Out West Arts: Performance at the end of the world

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Critical Mass

February 02, 2016


Artistic Director Grant Gershon conducts the Los Angeles Master Chorale's performance of the Verdi Requiem featuring guest soloists soprano Amber Wagner; mezzo-soprano Michelle DeYoung; tenor Issachah Savage; and bass Morris Robinson on Saturday, January 30, 2016, at Walt Disney Concert Hall. Photo: Patrick Brown 2016
It was a weekend of big gestures and major staples this weekend at Walt Disney Concert Hall. While Esa-Pekka Salonen was reminding everyone of what the Los Angeles Philharmonic has been missing for a long time with some clear-headed adult-sounding Mahler, the Los Angeles Master Chorale was doing what they do best delivering a varied and powerful version of Verdi’s Requiem. The piece is a perennial favorite; omnipresent despite the large resources that go into its performance. Opera companies and symphonies trot out this choral masterwork for anniversaries, memorial services and sometimes for absolutely no notable occasion whatsoever. But who needs an excuse with music that so magnificently straddles the world of the sacred and the more profane theatrical realm of opera. It’s a flexible piece with tons of interpretive space within its sturdy frame for conductors to run within, taking off in any number of directions. LAMC Music Director Grant Gershon did just that, having it all with this past weekend’s performances. At times the piece sounded appealingly ecclesiastical. The opening Kyrie was so reverent that the performance seemed out of place outside of a church. But while Gershon milked the stately mass version of the piece, this wasn’t a one note performance. He and the chorale would later turn to the more theatrical and often cited operatic overtones of the piece giving a performance that was equal parts sacred and profane.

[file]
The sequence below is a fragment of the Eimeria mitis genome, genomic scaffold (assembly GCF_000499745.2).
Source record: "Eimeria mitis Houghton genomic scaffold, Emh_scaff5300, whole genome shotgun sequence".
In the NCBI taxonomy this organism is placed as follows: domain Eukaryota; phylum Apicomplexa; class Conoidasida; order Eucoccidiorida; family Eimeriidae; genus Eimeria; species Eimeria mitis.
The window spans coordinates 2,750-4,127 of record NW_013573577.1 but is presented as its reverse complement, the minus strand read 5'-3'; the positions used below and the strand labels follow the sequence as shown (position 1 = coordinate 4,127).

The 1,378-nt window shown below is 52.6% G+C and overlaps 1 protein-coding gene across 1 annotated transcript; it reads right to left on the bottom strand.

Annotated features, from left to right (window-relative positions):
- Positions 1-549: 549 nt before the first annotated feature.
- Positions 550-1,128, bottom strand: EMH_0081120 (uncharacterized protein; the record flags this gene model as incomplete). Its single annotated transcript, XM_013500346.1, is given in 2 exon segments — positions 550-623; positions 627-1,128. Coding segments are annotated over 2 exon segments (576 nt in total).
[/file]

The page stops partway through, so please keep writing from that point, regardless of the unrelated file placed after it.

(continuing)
It was always thrilling, of course. But the show benefited from some superb soloists who represented a mix of veterans and some very inspiring newcomers. The much loved mezzo Michelle DeYoung joined bass Morris Robinson as the more experienced members of the team and neither disappointed. Soprano Amber Wagner, who has been making a name for herself in high profile Wagner and Strauss parts in Chicago in recent seasons, soared above the assembled forces with real grace and power. But the biggest discovery for me was tenor Issachac Savage. He was unnervingly good – warm, easy and unforced with plenty of power. Easily the most exciting American tenor I’ve heard in years. More of him please, right away. It’s always nice to start the year on a high point and the Los Angeles Master Chorale did just that.


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